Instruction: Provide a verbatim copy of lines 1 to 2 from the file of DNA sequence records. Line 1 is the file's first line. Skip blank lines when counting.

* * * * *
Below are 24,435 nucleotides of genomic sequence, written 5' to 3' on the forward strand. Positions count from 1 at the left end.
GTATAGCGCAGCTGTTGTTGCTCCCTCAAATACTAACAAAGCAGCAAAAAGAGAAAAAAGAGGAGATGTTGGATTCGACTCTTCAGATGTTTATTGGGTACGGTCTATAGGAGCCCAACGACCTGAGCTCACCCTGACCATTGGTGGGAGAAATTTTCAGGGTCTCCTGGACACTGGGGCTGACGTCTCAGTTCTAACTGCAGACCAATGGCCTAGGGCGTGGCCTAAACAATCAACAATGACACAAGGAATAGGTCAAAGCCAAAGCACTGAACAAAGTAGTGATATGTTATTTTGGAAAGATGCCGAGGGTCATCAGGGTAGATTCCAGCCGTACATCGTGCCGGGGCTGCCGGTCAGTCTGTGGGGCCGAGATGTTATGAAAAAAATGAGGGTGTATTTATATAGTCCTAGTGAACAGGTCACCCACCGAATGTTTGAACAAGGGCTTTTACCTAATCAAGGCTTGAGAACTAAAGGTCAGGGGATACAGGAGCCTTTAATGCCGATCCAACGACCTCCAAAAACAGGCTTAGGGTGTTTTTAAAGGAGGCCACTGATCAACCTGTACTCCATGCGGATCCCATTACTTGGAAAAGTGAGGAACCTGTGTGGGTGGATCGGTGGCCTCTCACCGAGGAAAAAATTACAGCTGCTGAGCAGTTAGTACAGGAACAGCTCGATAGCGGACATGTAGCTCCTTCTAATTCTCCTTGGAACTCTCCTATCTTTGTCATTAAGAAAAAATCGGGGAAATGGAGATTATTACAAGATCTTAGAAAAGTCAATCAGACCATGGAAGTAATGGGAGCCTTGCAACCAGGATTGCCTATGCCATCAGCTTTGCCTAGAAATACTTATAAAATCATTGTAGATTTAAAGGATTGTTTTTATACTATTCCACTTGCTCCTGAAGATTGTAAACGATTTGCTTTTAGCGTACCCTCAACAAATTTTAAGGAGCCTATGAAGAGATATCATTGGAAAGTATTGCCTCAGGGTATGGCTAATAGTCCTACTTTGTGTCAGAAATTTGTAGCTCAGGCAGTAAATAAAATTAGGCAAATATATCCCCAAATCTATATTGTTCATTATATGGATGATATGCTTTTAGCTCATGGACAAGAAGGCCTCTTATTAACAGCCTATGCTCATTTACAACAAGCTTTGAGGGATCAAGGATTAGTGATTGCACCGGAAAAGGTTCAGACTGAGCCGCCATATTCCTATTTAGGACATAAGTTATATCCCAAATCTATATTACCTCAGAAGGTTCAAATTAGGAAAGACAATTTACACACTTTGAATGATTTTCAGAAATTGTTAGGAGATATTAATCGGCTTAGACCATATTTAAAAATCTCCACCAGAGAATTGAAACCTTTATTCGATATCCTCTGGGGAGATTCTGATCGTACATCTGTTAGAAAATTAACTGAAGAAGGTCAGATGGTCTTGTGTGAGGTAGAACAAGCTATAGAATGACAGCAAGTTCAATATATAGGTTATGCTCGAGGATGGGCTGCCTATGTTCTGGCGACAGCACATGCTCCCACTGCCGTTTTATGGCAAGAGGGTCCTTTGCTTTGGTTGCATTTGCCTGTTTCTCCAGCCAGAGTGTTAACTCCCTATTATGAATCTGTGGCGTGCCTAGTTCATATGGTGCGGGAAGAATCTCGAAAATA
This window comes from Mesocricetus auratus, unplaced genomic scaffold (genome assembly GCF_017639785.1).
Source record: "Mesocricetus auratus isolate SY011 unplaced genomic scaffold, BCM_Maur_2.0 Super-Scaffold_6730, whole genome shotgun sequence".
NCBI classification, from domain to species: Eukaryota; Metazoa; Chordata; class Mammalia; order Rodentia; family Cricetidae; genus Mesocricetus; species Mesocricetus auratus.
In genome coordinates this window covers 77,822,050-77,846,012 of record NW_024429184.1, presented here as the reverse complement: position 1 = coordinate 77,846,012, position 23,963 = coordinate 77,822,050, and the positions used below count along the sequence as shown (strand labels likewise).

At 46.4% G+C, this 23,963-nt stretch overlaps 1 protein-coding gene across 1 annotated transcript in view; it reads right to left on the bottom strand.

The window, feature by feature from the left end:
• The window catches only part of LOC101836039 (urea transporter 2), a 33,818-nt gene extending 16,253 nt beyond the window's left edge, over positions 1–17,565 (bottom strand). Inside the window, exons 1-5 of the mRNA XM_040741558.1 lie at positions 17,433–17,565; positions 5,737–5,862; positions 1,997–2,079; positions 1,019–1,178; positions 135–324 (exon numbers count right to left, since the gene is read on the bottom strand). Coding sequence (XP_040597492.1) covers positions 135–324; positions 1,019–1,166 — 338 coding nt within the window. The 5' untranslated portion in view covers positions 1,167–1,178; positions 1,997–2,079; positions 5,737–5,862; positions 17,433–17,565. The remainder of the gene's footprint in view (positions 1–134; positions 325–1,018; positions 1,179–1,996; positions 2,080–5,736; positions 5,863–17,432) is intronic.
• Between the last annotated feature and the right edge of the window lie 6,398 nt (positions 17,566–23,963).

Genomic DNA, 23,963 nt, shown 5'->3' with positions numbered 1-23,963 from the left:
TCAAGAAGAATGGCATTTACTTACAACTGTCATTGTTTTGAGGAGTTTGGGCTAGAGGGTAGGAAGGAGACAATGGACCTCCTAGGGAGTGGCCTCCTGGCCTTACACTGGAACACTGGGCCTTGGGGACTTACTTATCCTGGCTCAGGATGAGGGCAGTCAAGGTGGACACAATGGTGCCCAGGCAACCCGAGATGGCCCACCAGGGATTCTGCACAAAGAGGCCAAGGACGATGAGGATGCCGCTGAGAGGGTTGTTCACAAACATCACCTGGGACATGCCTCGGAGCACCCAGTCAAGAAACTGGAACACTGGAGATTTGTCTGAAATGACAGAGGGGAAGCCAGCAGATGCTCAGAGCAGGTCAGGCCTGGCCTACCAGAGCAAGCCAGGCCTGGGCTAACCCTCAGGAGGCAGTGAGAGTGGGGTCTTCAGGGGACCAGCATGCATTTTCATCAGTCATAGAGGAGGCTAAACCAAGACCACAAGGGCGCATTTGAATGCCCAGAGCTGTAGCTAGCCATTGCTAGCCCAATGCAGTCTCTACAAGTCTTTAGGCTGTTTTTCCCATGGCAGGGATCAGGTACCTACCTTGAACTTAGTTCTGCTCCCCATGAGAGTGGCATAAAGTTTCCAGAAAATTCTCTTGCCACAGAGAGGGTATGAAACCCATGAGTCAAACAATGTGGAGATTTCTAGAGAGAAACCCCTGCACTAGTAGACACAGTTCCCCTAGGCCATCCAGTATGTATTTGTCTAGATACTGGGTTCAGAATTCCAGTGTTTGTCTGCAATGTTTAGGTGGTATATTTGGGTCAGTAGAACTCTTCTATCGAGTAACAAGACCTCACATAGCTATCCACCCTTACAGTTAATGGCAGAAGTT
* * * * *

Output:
Below are 24,435 nucleotides of genomic sequence, written 5' to 3' on the forward strand. Positions count from 1 at the left end.
GTATAGCGCAGCTGTTGTTGCTCCCTCAAATACTAACAAAGCAGCAAAAAGAGAAAAAAGAGGAGATGTTGGATTCGACTCTTCAGATGTTTATTGGGTACGGTCTATAGGAGCCCAACGACCTGAGCTCACCCTGACCATTGGTGGGAGAAATTTTCAGGGTCTCCTGGACACTGGGGCTGACGTCTCAGTTCTAACTGCAGACCAATGGCCTAGGGCGTGGCCTAAACAATCAACAATGACACAAGGAATAGGTCAAAGCCAAAGCACTGAACAAAGTAGTGATATGTTATTTTGGAAAGATGCCGAGGGTCATCAGGGTAGATTCCAGCCGTACATCGTGCCGGGGCTGCCGGTCAGTCTGTGGGGCCGAGATGTTATGAAAAAAATGAGGGTGTATTTATATAGTCCTAGTGAACAGGTCACCCACCGAATGTTTGAACAAGGGCTTTTACCTAATCAAGGCTTGAGAACTAAAGGTCAGGGGATACAGGAGCCTTTAATGCCGATCCAACGACCTCCAAAAACAGGCTTAGGGTGTTTTTAAAGGAGGCCACTGATCAACCTGTACTCCATGCGGATCCCATTACTTGGAAAAGTGAGGAACCTGTGTGGGTGGATCGGTGGCCTCTCACCGAGGAAAAAATTACAGCTGCTGAGCAGTTAGTACAGGAACAGCTCGATAGCGGACATGTAGCTCCTTCTAATTCTCCTTGGAACTCTCCTATCTTTGTCATTAAGAAAAAATCGGGGAAATGGAGATTATTACAAGATCTTAGAAAAGTCAATCAGACCATGGAAGTAATGGGAGCCTTGCAACCAGGATTGCCTATGCCATCAGCTTTGCCTAGAAATACTTATAAAATCATTGTAGATTTAAAGGATTGTTTTTATACTATTCCACTTGCTCCTGAAGATTGTAAACGATTTGCTTTTAGCGTACCCTCAACAAATTTTAAGGAGCCTATGAAGAGATATCATTGGAAAGTATTGCCTCAGGGTATGGCTAATAGTCCTACTTTGTGTCAGAAATTTGTAGCTCAGGCAGTAAATAAAATTAGGCAAATATATCCCCAAATCTATATTGTTCATTATATGGATGATATGCTTTTAGCTCATGGACAAGAAGGCCTCTTATTAACAGCCTATGCTCATTTACAACAAGCTTTGAGGGATCAAGGATTAGTGATTGCACCGGAAAAGGTTCAGACTGAGCCGCCATATTCCTATTTAGGACATAAGTTATATCCCAAATCTATATTACCTCAGAAGGTTCAAATTAGGAAAGACAATTTACACACTTTGAATGATTTTCAGAAATTGTTAGGAGATATTAATCGGCTTAGACCATATTTAAAAATCTCCACCAGAGAATTGAAACCTTTATTCGATATCCTCTGGGGAGATTCTGATCGTACATCTGTTAGAAAATTAACTGAAGAAGGTCAGATGGTCTTGTGTGAGGTAGAACAAGCTATAGAATGACAGCAAGTTCAATATATAGGTTATGCTCGAGGATGGGCTGCCTATGTTCTGGCGACAGCACATGCTCCCACTGCCGTTTTATGGCAAGAGGGTCCTTTGCTTTGGTTGCATTTGCCTGTTTCTCCAGCCAGAGTGTTAACTCCCTATTATGAATCTGTGGCGTGCCTAGTTCATATGGTGCGGGAAGAATCTCGAAAATA